Postponement of inaugural season[edit]

On March 13, 2008, the league announced that the 2008 season would not take place, and expressed hope that the league might play in 2009.[8] The AAFL website issued a statement that "The All American Football League (AAFL) announced today the postponement of its inaugural season until 2009. The League will continue to build upon the foundation that has been established, and will continue to discuss opportunities with potential investors. AAFL sponsors have committed to remain on board for the 2009 season. Currently, the League has corporate partnerships with New Balance, Baden Sports and Rogers Athletic. Also still in place for the 2009 season are a national radio partnership with Touchdown Radio & SportsDay Productions, and an internet broadcast partnership with PlayOn! Sports, a division of Turner Broadcasting." Keenan Davis, Vice-president of league operations and Chief Operating Officer said that "We are so very fortunate to have built partnerships with companies who are partners in the truest sense of the word. We sincerely appreciate their support as we progress toward our new goal of a 2009 inaugural season." The league press release added that "All fans who have purchased tickets to 2008 AAFL games will receive a full refund. Credit cards will be credited and any checks received will be returned."

The Houston Business Journal reported that Team Texas had sold only 250 season tickets, and that team president Mike Pede had announced that the ten employees of Team Texas would be laid off and would "receive severance depending on their length of time with the organization".[9]

In 2008, The league had announced it was considering a postponement of its season, stating that "Since inception, the League's finances have been indirectly tied to the $300 billion federally guaranteed student loan asset backed securities market. In August, the sub prime mortgage crisis began spreading into other sectors such as municipal bonds and federally guaranteed student loans. The situation, which was considered to be temporary at the time, has continued to worsen. Despite the fact that the Federal Reserve has repeatedly lowered interest rates during this financial crisis, their efforts have not yet restored liquidity in many asset backed markets, including municipal bonds and student loans."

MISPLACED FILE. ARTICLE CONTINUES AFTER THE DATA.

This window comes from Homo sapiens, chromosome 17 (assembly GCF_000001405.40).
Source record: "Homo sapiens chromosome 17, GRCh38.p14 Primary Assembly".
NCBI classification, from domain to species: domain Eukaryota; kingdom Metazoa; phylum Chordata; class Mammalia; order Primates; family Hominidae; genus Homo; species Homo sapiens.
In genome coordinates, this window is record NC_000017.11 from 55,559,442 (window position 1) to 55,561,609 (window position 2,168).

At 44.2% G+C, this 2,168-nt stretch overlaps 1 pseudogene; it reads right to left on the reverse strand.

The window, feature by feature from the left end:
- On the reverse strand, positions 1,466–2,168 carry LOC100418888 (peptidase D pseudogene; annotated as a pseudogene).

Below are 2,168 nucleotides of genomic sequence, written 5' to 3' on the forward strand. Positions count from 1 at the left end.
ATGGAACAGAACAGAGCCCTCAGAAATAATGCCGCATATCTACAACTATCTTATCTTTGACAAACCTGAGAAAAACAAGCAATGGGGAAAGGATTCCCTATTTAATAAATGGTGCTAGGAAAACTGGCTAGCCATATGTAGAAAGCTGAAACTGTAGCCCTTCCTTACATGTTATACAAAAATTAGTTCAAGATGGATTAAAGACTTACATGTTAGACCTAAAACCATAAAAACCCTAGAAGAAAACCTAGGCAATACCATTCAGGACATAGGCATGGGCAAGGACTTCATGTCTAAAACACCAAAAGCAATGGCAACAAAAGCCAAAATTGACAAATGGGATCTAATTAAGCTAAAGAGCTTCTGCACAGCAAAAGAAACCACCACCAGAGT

All players signed to AAFL teams were immediately released and were free to sign elsewhere.

Cessation of operations[edit]

The league has remained virtually silent since the March 2008 announcement. The only action known to have been taken by the league was a March 2009 announcement on the league Web site (the previous version of which was taken down at that time) stating that the league was aiming for a spring 2010 launch, with new host markets. In February 2010, after another prolonged silence from the league, the league's Webmaster changed the number 2010 to 2011 but left everything else unchanged. There have been no updates on the situation since, and the spring 2011 mark (which remains on the AAFL Web site) has since long passed with no actions or further updates, and as of March 2013, the website is down.

Television and radio[edit]

The AAFL draft was broadcast live on the league's website, and on several stations.[10]

A national radio contract with Sirius Satellite Radio has been announced. League President Confirms Sirius Deal and talks about possible TV deals, along with a radio broadcast deal for all games produced by Touchdown Radio Productions (a college football syndication service)[11] and distributed through the American Forces Network and Sports Byline USA.

The league had been trying to secure a national television contract but was reportedly unable to do so prior to their postponement of the inaugural season, part of the reason why the league chose not to play the 2008 season. After the cancellation, the league said they had reached an agreement in principle with NFL Network to carry games.

Board of directors[edit]

A diverse group of leaders from within intercollegiate athletics was to have served as the Board of Directors:

AAFL Draft[edit]

Main article: 2008 AAFL Draft
Inaugural AAFL Draft logo

The AAFL Draft took place in Atlanta on Saturday, January 26, 2008.[12] The first player selected overall was Zarah Yisrael, offensive lineman from Troy University, who was picked by Team Arkansas. The 2001 Heisman Trophy award winner Eric Crouch was selected with the third pick by Team Texas.

Under the draft rules, each team was permitted to designate a number of "protected" players from schools within their area. Thus, Team Florida listed, as protected, former Gators' quarterback Chris Leak, as well as players from Florida colleges. Team Texas could put players from Texas schools on its list. The downside to listing a large number of players as "protected" was that they forfeited a few picks early in the draft. Each team had a total of 50 picks; the protected players counted against this number, and were counted as having been selected in the middle rounds.

References[edit]